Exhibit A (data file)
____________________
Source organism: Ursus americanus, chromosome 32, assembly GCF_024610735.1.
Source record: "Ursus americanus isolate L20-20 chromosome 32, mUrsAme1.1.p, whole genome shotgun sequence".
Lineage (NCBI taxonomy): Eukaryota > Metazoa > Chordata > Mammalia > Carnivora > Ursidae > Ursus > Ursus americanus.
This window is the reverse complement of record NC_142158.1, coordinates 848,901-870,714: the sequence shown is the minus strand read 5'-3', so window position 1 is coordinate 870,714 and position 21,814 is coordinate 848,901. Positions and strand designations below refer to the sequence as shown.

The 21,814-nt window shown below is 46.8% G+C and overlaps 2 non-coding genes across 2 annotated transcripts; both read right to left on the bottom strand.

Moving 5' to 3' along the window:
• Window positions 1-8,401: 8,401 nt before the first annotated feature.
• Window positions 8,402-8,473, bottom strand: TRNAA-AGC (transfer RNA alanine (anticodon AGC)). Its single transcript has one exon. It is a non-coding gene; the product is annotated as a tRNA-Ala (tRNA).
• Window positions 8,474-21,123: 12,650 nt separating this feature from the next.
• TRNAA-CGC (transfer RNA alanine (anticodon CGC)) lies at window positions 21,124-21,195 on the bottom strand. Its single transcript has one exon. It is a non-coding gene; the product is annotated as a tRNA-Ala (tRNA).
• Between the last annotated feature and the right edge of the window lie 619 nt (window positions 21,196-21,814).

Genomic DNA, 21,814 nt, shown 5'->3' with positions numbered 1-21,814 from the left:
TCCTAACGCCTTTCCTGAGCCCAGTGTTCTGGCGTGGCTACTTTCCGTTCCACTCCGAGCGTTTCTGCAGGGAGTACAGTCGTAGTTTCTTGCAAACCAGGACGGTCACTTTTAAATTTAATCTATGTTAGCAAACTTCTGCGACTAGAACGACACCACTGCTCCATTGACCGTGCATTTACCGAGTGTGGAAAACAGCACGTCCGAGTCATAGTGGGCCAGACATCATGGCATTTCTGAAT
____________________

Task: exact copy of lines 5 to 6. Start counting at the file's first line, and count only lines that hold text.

The 21,814-nt window shown below is 46.8% G+C and overlaps 2 non-coding genes across 2 annotated transcripts; both read right to left on the bottom strand.

Moving 5' to 3' along the window: